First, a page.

Corporate issuers continue to take advantage of cheap rates by refinancing their existing loans. According to the Bloomberg leveraged loan database, U.S. institutional leveraged loan issuance in the first quarter of 2017 totaled $249 billion. However, 82% of this issuance was in the form of refinancings, rather than new money. The consumer-cyclical, communications and consumer non-cyclical sectors represented the bulk of the refinancing activity. This refinancing wave is a boon for corporate issuers as they seek to reduce their cost of debt, but it leaves investors with less carry. Investors wishing to maintain exposure to the refinancing issuers are left with reduced future interest cash flows. Other investors have instead chosen to reduce their exposures to those refinancing issuers, and their cash balances have grown as a result.
Collateralized loan obligations (CLOs) have historically accounted for roughly 50% of the demand for leveraged loans. The refinancing wave in leveraged loans is having an impact on CLO performance, as well. In CLOs where the active management phase has ended, these loan refinancings have translated into increased paydowns and higher cash balances. This is shortening up the weighted average lives of these securities. In CLOs where the collateral manager is still reinvesting cash flows, sitting on large cash balances can introduce cash drag and diminish excess spread, which funds cash flows to the equity holders. However, leveraged loan prices are at three-year highs, making the redeployment of cash flows into tight spreads less attractive. This has an impact on CLO new issue as well, as a collateral manager would be purchasing loans at historically rich prices in order to ramp a new portfolio.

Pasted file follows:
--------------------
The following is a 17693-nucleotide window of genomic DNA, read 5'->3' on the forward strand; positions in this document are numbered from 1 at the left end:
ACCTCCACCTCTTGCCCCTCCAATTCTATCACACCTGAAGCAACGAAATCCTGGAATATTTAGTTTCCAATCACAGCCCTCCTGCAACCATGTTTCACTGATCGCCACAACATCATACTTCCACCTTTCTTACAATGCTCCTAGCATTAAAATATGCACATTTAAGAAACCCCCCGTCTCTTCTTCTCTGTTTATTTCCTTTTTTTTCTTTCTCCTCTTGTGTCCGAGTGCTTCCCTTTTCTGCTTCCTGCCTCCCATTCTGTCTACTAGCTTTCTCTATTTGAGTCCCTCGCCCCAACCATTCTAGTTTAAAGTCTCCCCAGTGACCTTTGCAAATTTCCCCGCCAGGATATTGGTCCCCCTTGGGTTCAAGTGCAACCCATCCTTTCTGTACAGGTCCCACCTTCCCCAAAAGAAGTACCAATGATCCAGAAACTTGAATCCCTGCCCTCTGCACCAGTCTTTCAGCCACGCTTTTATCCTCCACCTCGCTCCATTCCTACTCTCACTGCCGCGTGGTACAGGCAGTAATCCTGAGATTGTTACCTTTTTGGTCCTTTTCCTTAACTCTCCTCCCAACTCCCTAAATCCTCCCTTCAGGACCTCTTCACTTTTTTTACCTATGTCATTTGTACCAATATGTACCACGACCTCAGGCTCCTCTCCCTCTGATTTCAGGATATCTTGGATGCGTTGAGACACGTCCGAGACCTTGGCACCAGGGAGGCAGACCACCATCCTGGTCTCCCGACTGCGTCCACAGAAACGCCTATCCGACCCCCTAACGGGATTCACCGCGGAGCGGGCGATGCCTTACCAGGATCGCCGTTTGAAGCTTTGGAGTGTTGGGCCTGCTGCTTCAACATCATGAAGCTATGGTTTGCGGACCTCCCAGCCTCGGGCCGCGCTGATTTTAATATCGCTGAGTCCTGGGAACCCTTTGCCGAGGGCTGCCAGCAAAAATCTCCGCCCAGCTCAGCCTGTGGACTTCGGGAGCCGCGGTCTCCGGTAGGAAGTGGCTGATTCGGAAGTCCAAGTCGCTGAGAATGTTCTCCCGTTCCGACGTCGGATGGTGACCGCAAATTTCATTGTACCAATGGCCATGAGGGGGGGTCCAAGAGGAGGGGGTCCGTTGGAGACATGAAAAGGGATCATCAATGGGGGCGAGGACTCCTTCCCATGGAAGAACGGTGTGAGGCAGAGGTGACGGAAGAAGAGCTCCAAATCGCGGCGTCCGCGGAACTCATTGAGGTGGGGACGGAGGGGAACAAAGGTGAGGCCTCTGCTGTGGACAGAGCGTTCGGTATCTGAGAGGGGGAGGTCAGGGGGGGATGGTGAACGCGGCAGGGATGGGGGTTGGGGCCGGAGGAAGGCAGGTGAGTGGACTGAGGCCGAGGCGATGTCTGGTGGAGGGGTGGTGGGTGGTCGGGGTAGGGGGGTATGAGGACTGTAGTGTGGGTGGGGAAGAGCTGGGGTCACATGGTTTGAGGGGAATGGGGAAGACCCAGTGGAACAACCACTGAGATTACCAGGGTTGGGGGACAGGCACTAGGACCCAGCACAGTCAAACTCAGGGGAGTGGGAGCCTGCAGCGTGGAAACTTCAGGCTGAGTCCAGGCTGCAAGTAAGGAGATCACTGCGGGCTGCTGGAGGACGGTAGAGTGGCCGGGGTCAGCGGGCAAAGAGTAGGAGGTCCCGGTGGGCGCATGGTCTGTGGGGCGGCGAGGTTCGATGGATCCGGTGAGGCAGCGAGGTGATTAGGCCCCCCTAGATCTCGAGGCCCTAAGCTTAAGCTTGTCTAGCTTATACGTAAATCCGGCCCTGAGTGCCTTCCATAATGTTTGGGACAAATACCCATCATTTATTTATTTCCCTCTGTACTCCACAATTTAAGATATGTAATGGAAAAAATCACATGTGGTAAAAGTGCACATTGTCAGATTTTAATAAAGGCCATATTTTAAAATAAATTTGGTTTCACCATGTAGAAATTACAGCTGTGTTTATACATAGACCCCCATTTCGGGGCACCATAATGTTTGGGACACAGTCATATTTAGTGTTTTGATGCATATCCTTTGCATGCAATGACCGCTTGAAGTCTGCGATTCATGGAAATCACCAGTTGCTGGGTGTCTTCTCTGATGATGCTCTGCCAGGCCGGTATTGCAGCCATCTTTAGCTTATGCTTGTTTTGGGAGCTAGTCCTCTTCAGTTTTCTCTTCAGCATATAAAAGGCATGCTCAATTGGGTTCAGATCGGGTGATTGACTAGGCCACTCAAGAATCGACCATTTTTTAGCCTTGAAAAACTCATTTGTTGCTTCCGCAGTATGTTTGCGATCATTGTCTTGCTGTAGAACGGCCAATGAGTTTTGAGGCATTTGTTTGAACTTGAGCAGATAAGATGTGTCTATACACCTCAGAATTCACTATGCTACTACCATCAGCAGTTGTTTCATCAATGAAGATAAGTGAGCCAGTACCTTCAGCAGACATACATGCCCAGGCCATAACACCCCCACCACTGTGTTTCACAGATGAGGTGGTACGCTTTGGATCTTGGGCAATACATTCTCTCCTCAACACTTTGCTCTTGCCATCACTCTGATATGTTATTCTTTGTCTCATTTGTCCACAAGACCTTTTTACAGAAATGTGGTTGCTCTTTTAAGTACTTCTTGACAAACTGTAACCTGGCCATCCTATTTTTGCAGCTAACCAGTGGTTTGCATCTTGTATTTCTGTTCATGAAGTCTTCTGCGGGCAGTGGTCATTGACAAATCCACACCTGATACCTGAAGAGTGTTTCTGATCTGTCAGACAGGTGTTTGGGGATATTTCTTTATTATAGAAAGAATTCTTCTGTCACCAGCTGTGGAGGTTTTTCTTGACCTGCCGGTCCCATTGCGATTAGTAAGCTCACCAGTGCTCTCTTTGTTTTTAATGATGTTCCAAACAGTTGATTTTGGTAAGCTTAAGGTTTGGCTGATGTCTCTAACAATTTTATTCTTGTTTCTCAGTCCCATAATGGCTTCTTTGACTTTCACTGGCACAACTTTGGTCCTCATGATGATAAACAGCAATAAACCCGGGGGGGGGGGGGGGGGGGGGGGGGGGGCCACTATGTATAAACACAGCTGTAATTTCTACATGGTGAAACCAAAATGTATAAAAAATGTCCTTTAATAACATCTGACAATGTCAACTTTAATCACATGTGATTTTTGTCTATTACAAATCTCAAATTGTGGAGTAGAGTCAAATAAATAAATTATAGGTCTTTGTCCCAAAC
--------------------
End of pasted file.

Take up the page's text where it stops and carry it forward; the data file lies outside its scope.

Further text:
As corporate issuers continue to reduce their cost of debt through refinancings, they will be poised for future growth. Cash flows that would otherwise have gone to debtholders can now go to building their businesses. This refinancing wave is expected to continue through the second quarter of this year based on corporate needs and the amount of outstanding debt that is able to be refinanced. The effects on investors in CLOs and leveraged loans are both positive and negative, depending on the nature of the investor’s exposure to leveraged loans. However, regardless of how investors are exposed to refinancing risk, the relevance of analyzing the impact of refinancings has become much more significant in the overall relative value framework.
The material provided here is for informational use only. The views expressed are those of the author, and do not necessarily reflect the views of Penn Mutual Asset Management.
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